Swan House Gardens | Atlanta History Center | Photo: Travis Swann Taylor
Swan House Gardens | Atlanta History Center | Photo: Travis Swann Taylor

While the Inman family lost much of its wealth during the US Civil War, Edward Hamilton Inman (1881-1931) inherited a large cotton brokerage fortune. His interests included real estate, transportation, banking, and politics. He served on the City Council and at one point ran for mayor. He married Emily Caroline McDougal (1881- 1965) whose interests included philanthropy, politics, and society. The effects of their philanthropy continues to abound in Atlanta.

The Inman's built Swan House, completed in 1928, for more than $100,000 at a time when the average cost of a new home was $2,000, so you can imagine its splendor, which includes its acres of magnificent gardens.

The cascading fountain at the front of the house was designed after a similar one at Villa Corsini in Italy. Atop the attic cornice are two allegorical statues of "Spring" and "Autumn", the seasons during which Swan House Gardens are most spectacular. Their epic "front yard" is comprised of multiple tiers of gorgeous green grass, retaining walls, and fountains. Swan House is one of the most photographed structures in Atlanta.

Swan House Gardens | Atlanta History Center | Photo: Travis Swann Taylor
Swan House Gardens | Atlanta History Center | Photo: Travis Swann Taylor

The open arm stairway leading the the front door of Swan House is embellished with yellow Lady Banks Roses, a pop of complimentary color to the round-arched wall niches flanking the doorway, each inset with a shell motif and colored with sienna stucco. Lady Banks Roses are named for the wife of Sir Joseph Banks, renowned botanist and director of the Royal Botanic Gardens at Kew in southwest London along the River Thames.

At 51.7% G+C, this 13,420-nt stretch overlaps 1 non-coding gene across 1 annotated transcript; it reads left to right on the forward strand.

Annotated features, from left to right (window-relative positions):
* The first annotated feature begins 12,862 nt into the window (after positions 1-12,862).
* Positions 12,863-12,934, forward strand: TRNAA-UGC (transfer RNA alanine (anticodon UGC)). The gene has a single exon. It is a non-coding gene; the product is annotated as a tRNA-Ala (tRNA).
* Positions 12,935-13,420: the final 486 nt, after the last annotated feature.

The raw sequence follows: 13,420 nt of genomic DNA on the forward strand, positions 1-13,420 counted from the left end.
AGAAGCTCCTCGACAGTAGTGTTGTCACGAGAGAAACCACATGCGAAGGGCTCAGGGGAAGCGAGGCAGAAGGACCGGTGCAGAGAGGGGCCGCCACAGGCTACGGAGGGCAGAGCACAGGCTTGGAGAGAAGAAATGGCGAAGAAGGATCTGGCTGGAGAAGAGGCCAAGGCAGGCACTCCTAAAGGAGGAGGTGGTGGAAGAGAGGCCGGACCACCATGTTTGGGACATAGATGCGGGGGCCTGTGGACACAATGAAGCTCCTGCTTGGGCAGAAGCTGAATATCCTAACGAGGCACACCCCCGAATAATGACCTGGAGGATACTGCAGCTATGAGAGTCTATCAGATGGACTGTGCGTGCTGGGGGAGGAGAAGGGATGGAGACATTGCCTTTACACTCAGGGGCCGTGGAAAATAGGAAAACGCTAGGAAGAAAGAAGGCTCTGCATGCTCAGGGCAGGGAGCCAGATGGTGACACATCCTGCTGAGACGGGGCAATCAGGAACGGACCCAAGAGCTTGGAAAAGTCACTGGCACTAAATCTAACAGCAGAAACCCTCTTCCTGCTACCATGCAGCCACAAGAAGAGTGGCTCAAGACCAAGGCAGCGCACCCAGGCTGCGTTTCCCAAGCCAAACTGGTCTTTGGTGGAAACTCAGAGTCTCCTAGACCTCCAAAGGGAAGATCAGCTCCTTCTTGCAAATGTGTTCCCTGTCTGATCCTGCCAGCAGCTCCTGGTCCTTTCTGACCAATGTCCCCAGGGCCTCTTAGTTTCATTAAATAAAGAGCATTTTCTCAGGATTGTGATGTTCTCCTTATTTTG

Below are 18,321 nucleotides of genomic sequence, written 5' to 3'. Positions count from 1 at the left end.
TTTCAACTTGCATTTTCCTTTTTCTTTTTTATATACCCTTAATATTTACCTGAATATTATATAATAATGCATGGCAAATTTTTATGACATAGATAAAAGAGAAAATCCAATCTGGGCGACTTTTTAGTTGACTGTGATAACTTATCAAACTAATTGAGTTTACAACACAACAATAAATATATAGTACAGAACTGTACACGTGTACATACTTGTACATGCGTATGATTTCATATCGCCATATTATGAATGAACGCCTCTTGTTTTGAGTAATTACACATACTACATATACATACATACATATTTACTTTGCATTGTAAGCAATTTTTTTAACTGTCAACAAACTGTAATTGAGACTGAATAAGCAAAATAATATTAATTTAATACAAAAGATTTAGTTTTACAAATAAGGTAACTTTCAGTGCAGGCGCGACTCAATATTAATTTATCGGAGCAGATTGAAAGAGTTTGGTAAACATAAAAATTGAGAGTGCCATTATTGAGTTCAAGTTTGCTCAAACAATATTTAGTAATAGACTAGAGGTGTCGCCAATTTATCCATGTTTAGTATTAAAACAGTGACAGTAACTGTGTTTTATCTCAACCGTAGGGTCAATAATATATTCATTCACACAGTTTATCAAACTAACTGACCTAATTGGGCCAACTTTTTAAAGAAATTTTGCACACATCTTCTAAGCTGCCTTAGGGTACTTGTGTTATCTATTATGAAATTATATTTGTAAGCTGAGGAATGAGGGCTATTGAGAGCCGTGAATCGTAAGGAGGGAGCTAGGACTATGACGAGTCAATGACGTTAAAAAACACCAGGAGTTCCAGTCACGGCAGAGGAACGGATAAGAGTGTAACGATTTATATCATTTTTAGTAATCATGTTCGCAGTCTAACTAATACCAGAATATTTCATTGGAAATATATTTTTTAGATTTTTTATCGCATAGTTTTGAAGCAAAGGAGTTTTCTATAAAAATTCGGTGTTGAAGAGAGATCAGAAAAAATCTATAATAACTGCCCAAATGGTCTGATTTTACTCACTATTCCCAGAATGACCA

Swan House Gardens | Atlanta History Center | Photo: Travis Swann Taylor
Swan House Gardens | Atlanta History Center | Photo: Travis Swann Taylor

Philip Trammell Shutze, still considered one of Atlanta's greatest architects, designed Swan House and Swan House Gardens. Sometimes, when Swan House is open for tours, you may have the opportunity to meet Shutze! The home will often host costumed, first-person interpreters who delightfully enhance visitors' experience of Swan House.

The exquisite Boxwood Garden is at the north side of the house. Immediately behind me (when taking this photo) is the Screened-In Porch, often open for visitors to enjoy. Some of you may recall this space as the Breakfast Room in President Snow's (Donald Sutherland) mansion in 2013's The Hunger Games: Catching Fire. He enjoyed breakfast with is granddaughter who was wearing her hair in the style of heroine Katniss Everdeen.

Swan House Gardens | Atlanta History Center | Photo: Travis Swann Taylor
Swan House Gardens | Atlanta History Center | Photo: Travis Swann Taylor

The paired columns atop a broken pediment framing a garden bench and a majestic eagle are located in the Boxwood Garden at the southern side of the house. This site is today used for many private events including fundraisers, corporate parties, and wedding receptions. 

This garden has also seen its day in the Hollywood spotlight. It was the site of the evening party at the Capitol in The Hunger Games: Catching Fire., starring Jennifer Lawrence (Katniss Everdeen) and Josh Hutcherson (Peter Mellark). Also in the film were the Swan House lawn and the front of Swan House.

Swan House Gardens | Atlanta History Center | Photo: Travis Swann Taylor
Swan House Gardens | Atlanta History Center | Photo: Travis Swann Taylor